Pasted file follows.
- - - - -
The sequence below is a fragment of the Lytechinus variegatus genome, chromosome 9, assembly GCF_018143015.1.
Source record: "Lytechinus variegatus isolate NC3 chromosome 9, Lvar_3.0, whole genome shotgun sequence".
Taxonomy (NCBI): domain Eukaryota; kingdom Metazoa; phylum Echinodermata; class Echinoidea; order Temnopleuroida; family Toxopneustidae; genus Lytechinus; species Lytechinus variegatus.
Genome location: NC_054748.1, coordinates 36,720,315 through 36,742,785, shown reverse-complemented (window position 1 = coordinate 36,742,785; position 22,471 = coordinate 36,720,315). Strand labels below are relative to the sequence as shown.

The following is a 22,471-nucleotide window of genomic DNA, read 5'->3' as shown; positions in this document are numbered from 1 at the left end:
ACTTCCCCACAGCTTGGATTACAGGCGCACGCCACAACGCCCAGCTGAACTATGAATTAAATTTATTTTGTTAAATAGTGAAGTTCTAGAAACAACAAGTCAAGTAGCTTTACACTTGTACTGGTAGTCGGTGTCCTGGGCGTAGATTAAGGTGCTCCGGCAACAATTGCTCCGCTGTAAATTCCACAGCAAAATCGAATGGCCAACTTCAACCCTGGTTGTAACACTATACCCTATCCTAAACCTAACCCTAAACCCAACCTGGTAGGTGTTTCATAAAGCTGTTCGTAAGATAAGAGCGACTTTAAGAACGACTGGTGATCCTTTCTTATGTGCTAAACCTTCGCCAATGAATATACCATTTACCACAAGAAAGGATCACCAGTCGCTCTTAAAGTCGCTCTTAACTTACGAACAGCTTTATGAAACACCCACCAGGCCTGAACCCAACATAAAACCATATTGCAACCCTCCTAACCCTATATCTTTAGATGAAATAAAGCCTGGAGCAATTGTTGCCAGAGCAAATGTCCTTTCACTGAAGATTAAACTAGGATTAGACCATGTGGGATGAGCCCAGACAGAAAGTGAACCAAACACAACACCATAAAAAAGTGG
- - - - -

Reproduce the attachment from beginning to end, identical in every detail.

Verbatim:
The sequence below is a fragment of the Lytechinus variegatus genome, chromosome 9, assembly GCF_018143015.1.
Source record: "Lytechinus variegatus isolate NC3 chromosome 9, Lvar_3.0, whole genome shotgun sequence".
Taxonomy (NCBI): domain Eukaryota; kingdom Metazoa; phylum Echinodermata; class Echinoidea; order Temnopleuroida; family Toxopneustidae; genus Lytechinus; species Lytechinus variegatus.
Genome location: NC_054748.1, coordinates 36,720,315 through 36,742,785, shown reverse-complemented (window position 1 = coordinate 36,742,785; position 22,471 = coordinate 36,720,315). Strand labels below are relative to the sequence as shown.

The following is a 22,471-nucleotide window of genomic DNA, read 5'->3' as shown; positions in this document are numbered from 1 at the left end:
ACTTCCCCACAGCTTGGATTACAGGCGCACGCCACAACGCCCAGCTGAACTATGAATTAAATTTATTTTGTTAAATAGTGAAGTTCTAGAAACAACAAGTCAAGTAGCTTTACACTTGTACTGGTAGTCGGTGTCCTGGGCGTAGATTAAGGTGCTCCGGCAACAATTGCTCCGCTGTAAATTCCACAGCAAAATCGAATGGCCAACTTCAACCCTGGTTGTAACACTATACCCTATCCTAAACCTAACCCTAAACCCAACCTGGTAGGTGTTTCATAAAGCTGTTCGTAAGATAAGAGCGACTTTAAGAACGACTGGTGATCCTTTCTTATGTGCTAAACCTTCGCCAATGAATATACCATTTACCACAAGAAAGGATCACCAGTCGCTCTTAAAGTCGCTCTTAACTTACGAACAGCTTTATGAAACACCCACCAGGCCTGAACCCAACATAAAACCATATTGCAACCCTCCTAACCCTATATCTTTAGATGAAATAAAGCCTGGAGCAATTGTTGCCAGAGCAAATGTCCTTTCACTGAAGATTAAACTAGGATTAGACCATGTGGGATGAGCCCAGACAGAAAGTGAACCAAACACAACACCATAAAAAAGTGG